Death came like night. But night was also a beginning. Everything took on a different cast. The dresser mirror became an enormous eye to avoid the risk of falling into an infinite whirlpool or the bottom of a glass bottle lost in an icy sea. The curtains, covered in red, dusty, heavy flowers, whispered inscrutable secrets. They did not want to be understood, only to induce fear. Macarena’s breast was a stone about to crack. She held herself so stiffly, restraining the imminent collapse of the universe that she woke up exhausted, and she firmly refused to put on the round-collared shirt, navy blue skirt, and red sweater of her elementary school uniform. She emphatically refused to move so much as a finger under the covers, even though her father slammed door after door and barked insults while her mother made oatmeal in the kitchen.
How Macarena enjoyed heading for the school bus stop huffing with rage, eyes blazing because she had been forcibly hauled out of that web she had woven during the night with the tenacity of a shipwreck survivor, the web in which she finally dropped into a calm, warm sleep.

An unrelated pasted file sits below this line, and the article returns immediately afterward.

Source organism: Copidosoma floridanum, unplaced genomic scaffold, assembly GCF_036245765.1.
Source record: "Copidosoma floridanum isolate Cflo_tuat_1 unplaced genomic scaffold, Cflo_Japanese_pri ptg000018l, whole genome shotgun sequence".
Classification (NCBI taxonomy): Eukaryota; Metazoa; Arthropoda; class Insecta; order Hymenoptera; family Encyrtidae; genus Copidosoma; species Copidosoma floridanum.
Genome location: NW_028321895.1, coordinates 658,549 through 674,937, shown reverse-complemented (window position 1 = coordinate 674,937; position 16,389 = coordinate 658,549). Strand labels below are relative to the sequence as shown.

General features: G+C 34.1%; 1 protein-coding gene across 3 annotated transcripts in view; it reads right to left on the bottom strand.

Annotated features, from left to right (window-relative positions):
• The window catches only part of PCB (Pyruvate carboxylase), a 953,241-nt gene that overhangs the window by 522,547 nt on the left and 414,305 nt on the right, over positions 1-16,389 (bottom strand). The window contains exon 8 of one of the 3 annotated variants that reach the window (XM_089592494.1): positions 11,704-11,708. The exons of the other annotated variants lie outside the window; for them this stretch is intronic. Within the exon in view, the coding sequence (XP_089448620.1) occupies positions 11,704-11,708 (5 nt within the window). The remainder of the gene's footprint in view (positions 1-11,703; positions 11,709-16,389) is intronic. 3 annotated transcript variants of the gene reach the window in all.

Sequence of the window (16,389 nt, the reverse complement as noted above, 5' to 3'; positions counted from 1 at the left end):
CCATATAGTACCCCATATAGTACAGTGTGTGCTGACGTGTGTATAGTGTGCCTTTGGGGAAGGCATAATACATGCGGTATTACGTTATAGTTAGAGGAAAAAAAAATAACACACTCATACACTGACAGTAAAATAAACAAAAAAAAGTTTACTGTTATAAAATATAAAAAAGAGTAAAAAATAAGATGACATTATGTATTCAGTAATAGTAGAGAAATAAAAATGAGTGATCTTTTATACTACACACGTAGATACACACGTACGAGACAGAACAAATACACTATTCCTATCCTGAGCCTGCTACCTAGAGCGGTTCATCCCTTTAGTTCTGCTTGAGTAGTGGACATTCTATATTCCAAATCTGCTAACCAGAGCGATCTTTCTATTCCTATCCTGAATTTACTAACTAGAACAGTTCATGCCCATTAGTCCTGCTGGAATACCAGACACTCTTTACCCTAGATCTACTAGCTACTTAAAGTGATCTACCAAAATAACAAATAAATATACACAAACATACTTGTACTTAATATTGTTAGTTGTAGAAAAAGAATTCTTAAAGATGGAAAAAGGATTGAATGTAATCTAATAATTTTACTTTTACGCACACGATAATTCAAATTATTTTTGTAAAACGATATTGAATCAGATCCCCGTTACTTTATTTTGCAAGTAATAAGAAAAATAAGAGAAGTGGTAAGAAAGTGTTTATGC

She kicked her backpack in protest. And she felt better. She sought her seat on the bus, spending the journey looking out the window at the world that was forbidden to her seven-year-old self. But this awareness, far from discouraging her, only energized her. Macarena once again took up the task of building a stronger shell to contain her own self.
She didn’t want to play on the volleyball team and she didn’t understand why Sara Méndez should be the captain; she found amusement in decorating spare ink cartridges for pens, turning them into rattlesnakes with strands of colored rubber.
She chewed a ham sandwich as she sat on the edge of a planter. She watched the girls play hopscotch and the boys fight in the middle of the courtyard. It was not a great day. The prospect of History class clouded the horizon. But existing in her skin was not so bad. Macarena knew that a willful person lived there. Still excited by the images of the dragon among the hedges, she finished the last of her bottled soft drink before running to the room on the second floor.
How many years would need to pass before she would reach the fifty-two years levied by her birth certificate? Macarena sighed, watching the days of a calendar wiped clean of herself. She prepared to recover the memory, to once again breathe her fill of her own existence. Too much had been stolen from her. She had given away another portion. The work would be arduous, but fascinating.
She pulled back her hair, cleaned up her scratches, and prepared to face the dragon during the next recess.